Hemp, CBD, and Marijuana
What Is Hemp?
Hemp is a variety of cannabis plants harvested commercially for its seeds, stalks, and flowers. A hemp plant may grow up to 13ft in height, making it challenging to grow in indoor settings.
Hemp farmers offer hemp seeds to food and cosmetics industries, while hemp stalks may be used for building materials and clothing. Meanwhile, farmers grow hemp flowers as a source of CBD.
A 2018 research concluded that the use of hemp-derived CBD was safe and effective in improving patients’ treatment-resistant epilepsy(3).
Industrial hemp cultivation was legalized in 2018 when former President Donald Trump signed the Farm Bill, which excluded hemp from the Controlled Substances Act.
The legislation defines hemp as cannabis and derivatives of cannabis with less than 0.30% of the psychoactive compound, THC.
What Is CBD?
Cannabidiol (CBD) is a cannabinoid present in cannabis trichomes, which are typically found in female cannabis plants. CBD is non-psychoactive and is derived from the hemp variety of cannabis.
It has gained popularity over the years after medical researchers discovered its therapeutic benefits. According to a 2018 study, CBD had potent anti-inflammatory and antioxidant effects(4).
CBD is usually sourced from the indica strain of the cannabis plant. However, small traces of CBD are also present in the sativa strain of cannabis.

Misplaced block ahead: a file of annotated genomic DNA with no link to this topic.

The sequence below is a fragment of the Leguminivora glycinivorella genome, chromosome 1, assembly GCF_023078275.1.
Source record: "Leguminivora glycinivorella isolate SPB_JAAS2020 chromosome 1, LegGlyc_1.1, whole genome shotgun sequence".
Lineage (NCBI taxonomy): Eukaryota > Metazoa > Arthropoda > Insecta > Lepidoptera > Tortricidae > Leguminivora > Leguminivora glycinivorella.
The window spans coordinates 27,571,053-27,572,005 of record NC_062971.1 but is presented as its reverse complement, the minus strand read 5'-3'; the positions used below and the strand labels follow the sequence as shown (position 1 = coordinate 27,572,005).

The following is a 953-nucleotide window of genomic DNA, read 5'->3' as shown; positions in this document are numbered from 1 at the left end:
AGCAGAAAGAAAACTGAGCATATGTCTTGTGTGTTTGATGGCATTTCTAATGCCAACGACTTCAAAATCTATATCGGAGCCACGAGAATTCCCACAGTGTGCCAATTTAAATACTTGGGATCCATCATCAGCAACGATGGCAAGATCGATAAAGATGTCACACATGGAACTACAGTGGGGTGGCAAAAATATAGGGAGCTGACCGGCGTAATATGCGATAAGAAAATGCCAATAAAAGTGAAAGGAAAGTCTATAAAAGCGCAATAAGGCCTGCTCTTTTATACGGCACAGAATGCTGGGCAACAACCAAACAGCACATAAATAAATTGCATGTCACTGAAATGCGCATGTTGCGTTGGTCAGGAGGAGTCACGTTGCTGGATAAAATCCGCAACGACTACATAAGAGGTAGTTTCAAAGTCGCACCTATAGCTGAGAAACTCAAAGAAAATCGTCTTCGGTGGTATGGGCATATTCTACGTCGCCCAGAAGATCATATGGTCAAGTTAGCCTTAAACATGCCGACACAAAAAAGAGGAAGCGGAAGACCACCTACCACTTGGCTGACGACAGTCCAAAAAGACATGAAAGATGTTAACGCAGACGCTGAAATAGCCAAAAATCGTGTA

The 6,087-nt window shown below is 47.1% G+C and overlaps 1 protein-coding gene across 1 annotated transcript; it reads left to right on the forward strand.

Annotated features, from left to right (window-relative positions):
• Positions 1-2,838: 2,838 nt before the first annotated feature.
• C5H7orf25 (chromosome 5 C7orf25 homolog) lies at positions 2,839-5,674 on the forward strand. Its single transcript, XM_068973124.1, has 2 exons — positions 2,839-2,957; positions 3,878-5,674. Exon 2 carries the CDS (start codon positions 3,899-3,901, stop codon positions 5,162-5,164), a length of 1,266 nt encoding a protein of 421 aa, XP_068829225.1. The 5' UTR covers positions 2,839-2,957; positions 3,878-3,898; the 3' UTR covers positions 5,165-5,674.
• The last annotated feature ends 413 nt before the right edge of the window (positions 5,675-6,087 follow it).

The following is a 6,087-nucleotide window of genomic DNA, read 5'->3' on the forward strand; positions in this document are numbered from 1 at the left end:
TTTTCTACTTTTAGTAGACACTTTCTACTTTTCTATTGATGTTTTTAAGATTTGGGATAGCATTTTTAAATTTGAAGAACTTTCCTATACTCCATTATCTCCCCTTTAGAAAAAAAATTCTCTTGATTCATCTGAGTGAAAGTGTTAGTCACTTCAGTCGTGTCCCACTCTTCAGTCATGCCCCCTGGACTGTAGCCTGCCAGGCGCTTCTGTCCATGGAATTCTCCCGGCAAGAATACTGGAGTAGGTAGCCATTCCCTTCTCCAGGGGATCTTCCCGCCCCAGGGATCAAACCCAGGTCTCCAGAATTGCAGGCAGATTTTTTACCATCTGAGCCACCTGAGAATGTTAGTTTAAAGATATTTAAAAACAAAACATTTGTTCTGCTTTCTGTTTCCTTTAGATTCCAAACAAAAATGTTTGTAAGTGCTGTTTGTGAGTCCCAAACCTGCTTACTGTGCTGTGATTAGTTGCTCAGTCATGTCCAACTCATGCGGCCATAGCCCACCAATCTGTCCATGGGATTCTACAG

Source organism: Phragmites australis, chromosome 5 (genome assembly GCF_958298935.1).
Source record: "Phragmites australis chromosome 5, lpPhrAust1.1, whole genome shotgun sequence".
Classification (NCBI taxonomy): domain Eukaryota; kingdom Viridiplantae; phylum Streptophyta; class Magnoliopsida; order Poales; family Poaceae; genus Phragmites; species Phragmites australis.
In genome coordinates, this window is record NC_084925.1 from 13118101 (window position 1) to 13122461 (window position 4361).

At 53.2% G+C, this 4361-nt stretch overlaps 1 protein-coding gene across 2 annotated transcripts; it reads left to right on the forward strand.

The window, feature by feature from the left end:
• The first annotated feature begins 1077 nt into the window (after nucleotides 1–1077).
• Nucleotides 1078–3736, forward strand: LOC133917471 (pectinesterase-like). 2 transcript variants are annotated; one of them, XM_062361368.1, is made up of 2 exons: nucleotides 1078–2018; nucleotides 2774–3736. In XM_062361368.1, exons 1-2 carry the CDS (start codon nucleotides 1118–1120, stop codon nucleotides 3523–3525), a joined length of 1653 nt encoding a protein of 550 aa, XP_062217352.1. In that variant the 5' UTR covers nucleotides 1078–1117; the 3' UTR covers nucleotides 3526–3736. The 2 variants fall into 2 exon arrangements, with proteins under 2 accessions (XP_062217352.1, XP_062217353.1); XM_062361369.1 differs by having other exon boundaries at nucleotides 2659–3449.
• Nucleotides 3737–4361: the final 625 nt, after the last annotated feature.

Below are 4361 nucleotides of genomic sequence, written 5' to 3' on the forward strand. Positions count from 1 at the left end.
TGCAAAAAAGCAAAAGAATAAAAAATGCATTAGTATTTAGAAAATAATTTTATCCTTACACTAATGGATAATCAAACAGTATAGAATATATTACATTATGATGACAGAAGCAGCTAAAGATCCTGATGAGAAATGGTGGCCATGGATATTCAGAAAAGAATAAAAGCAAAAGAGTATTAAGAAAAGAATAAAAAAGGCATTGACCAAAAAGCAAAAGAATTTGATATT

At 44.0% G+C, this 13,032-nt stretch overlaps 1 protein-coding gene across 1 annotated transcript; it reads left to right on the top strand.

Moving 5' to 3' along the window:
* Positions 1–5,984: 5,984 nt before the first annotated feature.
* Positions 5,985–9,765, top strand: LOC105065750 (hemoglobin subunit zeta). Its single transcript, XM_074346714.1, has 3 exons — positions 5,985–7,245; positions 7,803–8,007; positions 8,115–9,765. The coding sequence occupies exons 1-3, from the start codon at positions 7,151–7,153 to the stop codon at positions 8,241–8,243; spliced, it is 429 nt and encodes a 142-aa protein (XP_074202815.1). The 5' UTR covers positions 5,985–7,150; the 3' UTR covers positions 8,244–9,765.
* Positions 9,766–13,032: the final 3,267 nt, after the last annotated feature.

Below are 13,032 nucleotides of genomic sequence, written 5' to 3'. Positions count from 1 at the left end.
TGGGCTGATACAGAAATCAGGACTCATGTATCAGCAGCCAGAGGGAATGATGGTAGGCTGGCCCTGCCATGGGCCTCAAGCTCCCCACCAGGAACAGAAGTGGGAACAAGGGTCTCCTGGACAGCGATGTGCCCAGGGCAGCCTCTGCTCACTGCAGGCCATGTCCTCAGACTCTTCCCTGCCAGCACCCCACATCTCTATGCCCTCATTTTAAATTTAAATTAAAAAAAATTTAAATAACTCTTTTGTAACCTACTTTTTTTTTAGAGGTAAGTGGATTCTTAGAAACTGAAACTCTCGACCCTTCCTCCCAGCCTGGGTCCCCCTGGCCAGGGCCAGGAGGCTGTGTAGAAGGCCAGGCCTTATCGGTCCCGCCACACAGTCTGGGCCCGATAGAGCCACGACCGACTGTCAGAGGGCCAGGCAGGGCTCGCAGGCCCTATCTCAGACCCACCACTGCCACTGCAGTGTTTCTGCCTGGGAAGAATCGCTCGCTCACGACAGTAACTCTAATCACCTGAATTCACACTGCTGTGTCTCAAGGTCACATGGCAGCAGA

Most brands mix CBD with tincture carrier oils to create their CBD oil products. Some brands use hempseed oil while others use medium-chain triglyceride (MCT) oil.
Aside from CBD oils, CBD’s other forms include gummies, topicals, teas, vape juice, or capsules.
The following, which are prevalently sold on the market, are the three types of CBD:
Full-spectrum CBD possesses the full chemical profile of the raw plant material. Products with full-spectrum CBD contain various cannabinoids, including CBD and tetrahydrocannabinol (THC), the main psychoactive component of cannabis.
However, there are only trace amounts of THC in full-spectrum CBD. Other compounds retained from the cannabis plant are terpenes, flavonoids, fatty acids, and other plant material.
Most CBD users buy whole-plant or full-spectrum CBD products for the “entourage effect,” a mechanism by which cannabis compounds work synergistically with each other and with other hemp components for better results.
Broad-spectrum CBD, much like full-spectrum CBD, consists of a wide array of compounds from hemp plants. The main difference is that THC is removed from the oil entirely.
CBD isolate or pure CBD contains only one phytocannabinoid: CBD. All other compounds from the plant are removed from the oil.
What Is Marijuana?
Harvested for its relaxing and psychoactive properties, marijuana is a cannabis plant that may contain up to 30% of THC per dry weight. However, advanced research in cannabis breeding indicated that some plant varieties may contain higher levels of THC(5).
The term marijuana refers to the resinous flower clusters of strains of cannabis that are specially harvested to produce intoxicating or psychoactive effects.
While THC is present throughout all of the aerial parts of a marijuana plant, it is most abundant in the flowers of female marijuana plants.
Unlike hemp, marijuana seeds and stalks are not used as a food source or in the textiles industry. Instead, the plant is harvested for its highly resinous flowers, which contain various cannabinoids.